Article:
- Thief of Time by Terry Pratchett, read by Stephen Briggs
- Moving Pictures by Terry Pratchett, read by Nigel Planer
- The Android’s Dream by John Scalzi, read by Wil Wheaton
- The Day of the Doctor by Steven Moffat, read by Nicholas Briggs
- The Last Hero by Terry Pratchett, read by Stephen Briggs
- Rosemary and Rue by Seanan McGuire, read by Mary Robinette Kowal
- A Local Habitation by Seanan McGuire, read by Mary Robinette Kowal
- An Artificial Light by Seanan McGuire, read by Mary Robinette Kowal
- We Are Legion by Dennis E Taylor read by Ray Porter
- For We Are Many by Dennis E Taylor read by Ray Porter
- All These Worlds by Dennis E Taylor read by Ray Porter
- Late Eclipses by Seanan McGuire, read by Mary Robinette Kowal
- One Salt Sea by Seanan McGuire, read by Mary Robinette Kowal
- Ashes of Honor by Seanan McGuire, read by Mary Robinette Kowal
- Chimes at Midnight by Seanan McGuire, read by Mary Robinette Kowal
- The Winter Long by Seanan McGuire, read by Mary Robinette Kowal
- Bet Me by Jennifer Crusie, read by Deanna Hurst
- Fast Women by Jennifer Crusie, read by Sandra Burr
- Once Broken Faith by Seanan McGuire, read by Mary Robinette Kowal
- The Brightest Fell by Seanan McGuire, read by Mary Robinette Kowal
- Night And Silence by Seanan McGuire, read by Mary Robinette Kowal
- The Eye of the World by Robert Jordan read by Michael Kramer & Kate Reading
- Welcome To Temptation by Jennifer Crusie read by Aasne Vigesaa
- The Hating Game by Sally Thorne read by Katie Schorr
The End of All Things
This book directly follows on from the stories told in The Human Division and thankfully starts to reveal the consipiracy behind events right from the start.
Again this is a series of connected novellas and short stories that make up a complete story.
Many characters return from The Human Division but a few new players have impactful appearances.
It’s a satisfying ending without leaving everything too neatly resolved.
Again, good solid Science Fiction written in an enjoyable fashion.
I really needed to know what happened after The Human Division and read this one as an ebook. It was nice to be that involved in a book/world.
The Human Division
The Human Division is an entry in Scalzi’s “Old Man’s War” universe. Following from the events of The Last Colony / Zoe’s Tale a new political reality faces Humanity and the other species of the universe.
The book itself is made up of a series of novellas and short stories. These are mainly from the perspective of the previously redundant diplomatic service of the Colonial Union as they try to mend fences with Earth and create alliances with alien races. The central character is a familiar face from earlier “Old Man’s War” books – Harry Wilson.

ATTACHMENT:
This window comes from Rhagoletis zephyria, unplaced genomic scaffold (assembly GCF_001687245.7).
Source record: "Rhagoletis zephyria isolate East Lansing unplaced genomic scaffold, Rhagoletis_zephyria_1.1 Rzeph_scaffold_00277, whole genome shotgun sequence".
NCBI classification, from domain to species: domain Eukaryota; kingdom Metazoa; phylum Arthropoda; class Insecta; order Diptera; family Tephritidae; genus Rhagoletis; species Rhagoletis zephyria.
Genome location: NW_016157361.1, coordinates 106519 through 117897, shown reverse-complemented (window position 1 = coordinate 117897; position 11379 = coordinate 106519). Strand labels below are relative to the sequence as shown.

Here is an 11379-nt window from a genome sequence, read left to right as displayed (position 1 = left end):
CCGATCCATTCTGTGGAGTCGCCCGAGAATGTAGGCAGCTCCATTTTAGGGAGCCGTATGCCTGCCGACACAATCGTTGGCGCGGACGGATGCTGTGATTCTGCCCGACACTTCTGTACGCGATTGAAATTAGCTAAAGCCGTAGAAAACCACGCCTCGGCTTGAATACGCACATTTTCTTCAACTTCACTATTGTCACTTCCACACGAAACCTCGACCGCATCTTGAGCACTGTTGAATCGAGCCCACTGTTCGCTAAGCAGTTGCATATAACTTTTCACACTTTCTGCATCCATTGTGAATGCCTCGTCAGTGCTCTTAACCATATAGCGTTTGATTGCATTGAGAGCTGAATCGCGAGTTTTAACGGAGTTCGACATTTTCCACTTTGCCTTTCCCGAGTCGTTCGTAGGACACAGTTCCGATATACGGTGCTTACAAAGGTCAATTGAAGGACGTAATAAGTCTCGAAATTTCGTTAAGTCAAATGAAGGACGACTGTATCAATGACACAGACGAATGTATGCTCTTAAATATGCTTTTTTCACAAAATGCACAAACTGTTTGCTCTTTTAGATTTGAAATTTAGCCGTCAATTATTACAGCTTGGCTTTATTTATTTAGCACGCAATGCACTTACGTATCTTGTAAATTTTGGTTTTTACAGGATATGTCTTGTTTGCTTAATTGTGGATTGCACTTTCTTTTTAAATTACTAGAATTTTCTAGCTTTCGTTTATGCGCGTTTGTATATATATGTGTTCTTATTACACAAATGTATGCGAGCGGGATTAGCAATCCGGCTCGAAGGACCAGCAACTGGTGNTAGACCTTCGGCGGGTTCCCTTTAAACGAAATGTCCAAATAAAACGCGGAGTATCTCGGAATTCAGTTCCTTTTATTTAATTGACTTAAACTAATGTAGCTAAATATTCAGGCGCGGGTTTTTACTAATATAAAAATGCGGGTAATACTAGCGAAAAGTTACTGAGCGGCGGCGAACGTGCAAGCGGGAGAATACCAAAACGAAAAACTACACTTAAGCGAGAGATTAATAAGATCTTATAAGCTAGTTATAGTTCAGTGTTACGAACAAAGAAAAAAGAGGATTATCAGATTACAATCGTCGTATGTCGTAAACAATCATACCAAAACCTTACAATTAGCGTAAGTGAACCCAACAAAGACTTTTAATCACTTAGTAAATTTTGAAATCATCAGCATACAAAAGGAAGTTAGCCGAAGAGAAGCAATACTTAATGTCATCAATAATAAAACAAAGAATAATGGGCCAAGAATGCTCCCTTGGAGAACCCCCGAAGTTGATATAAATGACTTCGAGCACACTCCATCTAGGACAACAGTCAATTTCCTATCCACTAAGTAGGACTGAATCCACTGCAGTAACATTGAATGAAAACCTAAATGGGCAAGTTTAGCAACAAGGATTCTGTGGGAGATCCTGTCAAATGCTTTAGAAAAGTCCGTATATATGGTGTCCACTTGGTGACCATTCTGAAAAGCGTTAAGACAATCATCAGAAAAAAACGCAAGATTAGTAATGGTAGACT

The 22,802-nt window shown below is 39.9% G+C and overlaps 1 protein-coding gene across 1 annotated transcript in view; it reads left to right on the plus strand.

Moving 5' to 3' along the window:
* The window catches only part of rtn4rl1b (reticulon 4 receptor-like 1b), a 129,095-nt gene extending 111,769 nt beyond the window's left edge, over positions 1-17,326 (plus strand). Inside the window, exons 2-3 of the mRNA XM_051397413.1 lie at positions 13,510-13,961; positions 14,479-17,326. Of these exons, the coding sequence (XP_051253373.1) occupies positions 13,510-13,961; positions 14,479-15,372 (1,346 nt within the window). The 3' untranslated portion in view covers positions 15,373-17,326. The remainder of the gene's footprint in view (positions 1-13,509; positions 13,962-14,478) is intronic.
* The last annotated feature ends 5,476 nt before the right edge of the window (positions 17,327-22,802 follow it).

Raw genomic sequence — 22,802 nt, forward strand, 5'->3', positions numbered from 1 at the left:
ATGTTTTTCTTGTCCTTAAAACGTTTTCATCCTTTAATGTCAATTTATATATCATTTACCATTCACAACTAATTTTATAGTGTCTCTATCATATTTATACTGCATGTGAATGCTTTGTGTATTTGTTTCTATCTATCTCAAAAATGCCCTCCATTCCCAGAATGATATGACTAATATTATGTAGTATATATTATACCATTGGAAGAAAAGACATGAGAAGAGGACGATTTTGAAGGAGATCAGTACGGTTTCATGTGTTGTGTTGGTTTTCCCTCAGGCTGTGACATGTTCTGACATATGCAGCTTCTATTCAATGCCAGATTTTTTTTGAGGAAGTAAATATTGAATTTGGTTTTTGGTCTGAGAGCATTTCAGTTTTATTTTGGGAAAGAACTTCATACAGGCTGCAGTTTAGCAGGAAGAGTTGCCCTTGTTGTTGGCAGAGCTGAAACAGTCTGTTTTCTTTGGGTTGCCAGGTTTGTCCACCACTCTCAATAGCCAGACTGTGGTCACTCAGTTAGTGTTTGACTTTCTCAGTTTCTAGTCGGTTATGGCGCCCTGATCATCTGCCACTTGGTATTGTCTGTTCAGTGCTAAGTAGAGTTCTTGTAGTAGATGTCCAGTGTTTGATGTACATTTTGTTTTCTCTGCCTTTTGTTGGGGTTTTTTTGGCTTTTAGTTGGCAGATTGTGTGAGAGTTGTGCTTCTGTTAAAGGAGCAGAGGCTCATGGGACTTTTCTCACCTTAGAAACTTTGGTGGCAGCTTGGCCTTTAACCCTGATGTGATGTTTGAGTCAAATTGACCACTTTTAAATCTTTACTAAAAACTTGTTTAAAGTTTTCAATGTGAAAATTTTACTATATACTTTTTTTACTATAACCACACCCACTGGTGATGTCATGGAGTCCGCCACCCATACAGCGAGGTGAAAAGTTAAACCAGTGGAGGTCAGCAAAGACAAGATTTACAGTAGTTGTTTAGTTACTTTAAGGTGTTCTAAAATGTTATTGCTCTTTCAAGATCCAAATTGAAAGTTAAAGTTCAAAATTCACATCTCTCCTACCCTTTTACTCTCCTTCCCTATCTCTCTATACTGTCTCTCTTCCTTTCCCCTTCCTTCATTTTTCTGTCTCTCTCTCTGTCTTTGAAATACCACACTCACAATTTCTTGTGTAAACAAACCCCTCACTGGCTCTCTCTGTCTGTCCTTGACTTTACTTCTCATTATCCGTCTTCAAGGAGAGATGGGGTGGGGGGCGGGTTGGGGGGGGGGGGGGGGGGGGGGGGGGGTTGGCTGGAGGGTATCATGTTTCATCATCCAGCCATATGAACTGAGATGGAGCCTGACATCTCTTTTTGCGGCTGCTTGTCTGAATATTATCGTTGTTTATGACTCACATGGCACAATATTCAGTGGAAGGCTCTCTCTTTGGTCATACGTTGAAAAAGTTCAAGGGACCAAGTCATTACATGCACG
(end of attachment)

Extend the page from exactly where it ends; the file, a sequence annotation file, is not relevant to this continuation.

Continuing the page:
As events proceed it becomes clear that events are being manipulated through sabotage, cultural manipulation and political shenanigans.
Then the book ends and you’re still in the dark!
Thankfully all is dealt with the next book – The End of All Things.
This is good solid Science Fiction from Scalzi. I enjoy his prose style – it’s not flashy but it draws you in to the story without sacrificing character.
The Unkindest Tide
This is the very latest book in the October Daye series and another where the price of the audiobook just wasn’t justifiable (at least for now).
This the book where the long teased story of the Luidaeg calling in the debts of the Selkies is told.
It’s a cracking read but another one where things happen in the plot more to extend the length of the book than serve the story.
The accompanying novella is interesting but slight and only tangentially related the the main book.
Night And Silence
As my re-read of the October Daye series progressed I finally came to the first one I hadn’t read before. So I read this one while I had it’s audiobook on the go.
October is recovering from the trauma of events in The Brightest Fell when she’s called in to investigate a missing college student – her own daughter Gillian.
This was another very enjoyable installment in the series and contained quite a few cracking twists that impact on the long arc of the series.
The only issue really was that it felt less like a novel and more like a couple of novellas mashed together.
The accompanying novella is intimately tied in with the events of the book and are very illuminating in ways that I found tantalising about the direction of the series.
Lots of fun but not any kind of entry point.
This Is How You Lose The Time War
This is – of all things – an epistolary novella where agents of the two sides engaged in a time war start communicating with letters hidden through ever more elaborate means up and down the time stream.
This is just a fantastic piece of very well written Science Fiction. It’s a really engaging read and I highly recommend it to folks who like SF.